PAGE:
Mountainous western Otago
Otago spans the widest part of the South Island. In the west, it includes the glaciated schist mountains of eastern Mount Aspiring National Park. Mt Aspiring (Tititea), known as ‘New Zealand’s Matterhorn’ because of its shape, is the highest peak outside the Aoraki/Mt Cook region, and there are many glaciers on the park’s mountains. To the south and east, lakes Wakatipu, Wānaka and Hāwea fill deep basins dug by ice-age glaciers. Queenstown, on the shore of 80-kilometre-long Lake Wakatipu, is known for its mountain views, especially the jagged outline of The Remarkables.
The landscapes of Central Otago are austere. Broad, rounded summits are covered in tussock and separated by wide basins. The region lies on schist, a flaky, layered rock. The range crests are studded by tors, huge castle-like columns of rock up to 20 metres high, and some of the uplands have mazes of rock outcrops. The terrain is reflected in the names of ranges – Knobby, Raggedy, Rock and Pillar, Old Man, and Pisa.
Sheltered by mountains on all sides, Central Otago is New Zealand’s driest area, and is a major fruit and wine-growing region.
The broad basins between the ranges contain plains, including the Maniototo and Strath Taieri, which are drained by winding rivers such as the Taieri and Manuherikia. Larger rivers such as the Kawarau and Clutha cross the region, flowing from Lakes Wakatipu and Wānaka. The rivers were there before the ranges were uplifted, and have maintained their courses, carving deep rocky gorges through the rising mountains. Terraces along these rivers show that their valleys were alternately filled with gravel and then gouged out, as ice-age glaciers waxed and waned.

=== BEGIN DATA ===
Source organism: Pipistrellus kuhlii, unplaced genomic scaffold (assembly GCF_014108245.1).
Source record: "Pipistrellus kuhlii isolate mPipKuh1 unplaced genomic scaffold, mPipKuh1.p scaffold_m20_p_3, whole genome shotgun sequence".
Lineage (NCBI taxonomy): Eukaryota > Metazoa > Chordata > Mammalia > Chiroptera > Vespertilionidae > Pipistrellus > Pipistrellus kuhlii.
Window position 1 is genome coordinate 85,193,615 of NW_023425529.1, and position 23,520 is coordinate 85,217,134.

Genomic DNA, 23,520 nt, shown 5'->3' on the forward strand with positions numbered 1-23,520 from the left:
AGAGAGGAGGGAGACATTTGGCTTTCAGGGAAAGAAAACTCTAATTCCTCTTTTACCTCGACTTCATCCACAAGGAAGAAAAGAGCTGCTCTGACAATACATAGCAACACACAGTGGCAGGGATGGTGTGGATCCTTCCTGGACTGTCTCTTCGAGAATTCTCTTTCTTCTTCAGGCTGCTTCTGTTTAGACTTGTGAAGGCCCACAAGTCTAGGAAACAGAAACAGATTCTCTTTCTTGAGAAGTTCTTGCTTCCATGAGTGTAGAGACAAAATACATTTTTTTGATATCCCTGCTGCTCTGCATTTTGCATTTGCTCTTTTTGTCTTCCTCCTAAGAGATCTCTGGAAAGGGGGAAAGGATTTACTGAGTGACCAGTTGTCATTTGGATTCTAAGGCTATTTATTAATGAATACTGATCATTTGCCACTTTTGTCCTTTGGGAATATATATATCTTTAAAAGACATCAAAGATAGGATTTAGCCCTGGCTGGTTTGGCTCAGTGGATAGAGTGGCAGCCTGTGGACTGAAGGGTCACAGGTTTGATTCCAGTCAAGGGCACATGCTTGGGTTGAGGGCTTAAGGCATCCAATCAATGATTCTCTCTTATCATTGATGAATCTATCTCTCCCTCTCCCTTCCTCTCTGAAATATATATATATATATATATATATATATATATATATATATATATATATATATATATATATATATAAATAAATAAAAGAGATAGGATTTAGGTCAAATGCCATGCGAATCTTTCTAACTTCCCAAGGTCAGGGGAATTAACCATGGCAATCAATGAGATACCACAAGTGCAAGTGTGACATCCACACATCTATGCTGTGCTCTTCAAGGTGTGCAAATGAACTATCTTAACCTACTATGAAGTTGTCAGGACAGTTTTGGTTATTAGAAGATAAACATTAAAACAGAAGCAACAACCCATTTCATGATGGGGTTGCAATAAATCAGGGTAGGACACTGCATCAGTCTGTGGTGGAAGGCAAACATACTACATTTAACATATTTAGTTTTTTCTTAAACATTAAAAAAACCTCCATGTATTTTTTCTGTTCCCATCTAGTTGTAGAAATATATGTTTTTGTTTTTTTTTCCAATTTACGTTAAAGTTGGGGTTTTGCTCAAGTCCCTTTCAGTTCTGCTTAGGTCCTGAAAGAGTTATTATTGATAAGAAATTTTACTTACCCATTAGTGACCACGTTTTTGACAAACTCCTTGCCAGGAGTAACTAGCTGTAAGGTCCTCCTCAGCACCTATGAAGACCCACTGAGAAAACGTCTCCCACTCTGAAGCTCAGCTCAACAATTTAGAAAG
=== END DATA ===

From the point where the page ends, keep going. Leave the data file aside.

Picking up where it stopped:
Mind the gap
Māori routes between Wānaka and Southland met at one point – a ‘bridge of stone’ where the Kawarau River could be crossed. The entire volume of the river thundered through a narrow rock slot, 10 metres deep but just 2 metres wide at the top. In 1853, with a Māori guide, farmer Nathanael Chalmers was the first European to leap across.
Towards the coast, rainfall increases and the landscape becomes much greener. Cape Wanbrow, near Ōamaru, was part of an undersea volcano. At Moeraki, the beach is strewn with spherical concretions – the Moeraki Boulders – which have fallen from the surrounding mudstone cliffs.
The city of Dunedin lies on the fringes of an ancient volcano, extinct for about 10 million years. The volcano has been deeply eroded by streams, and as the sea rose at the end of the last ice age, it flooded a valley and formed Otago Harbour. The city lies at the head of the harbour.
Some of Dunedin’s western suburbs are built on soft, unstable sedimentary rock. In 1979 a huge landslide in one suburb, Abbotsford, wrecked 69 homes.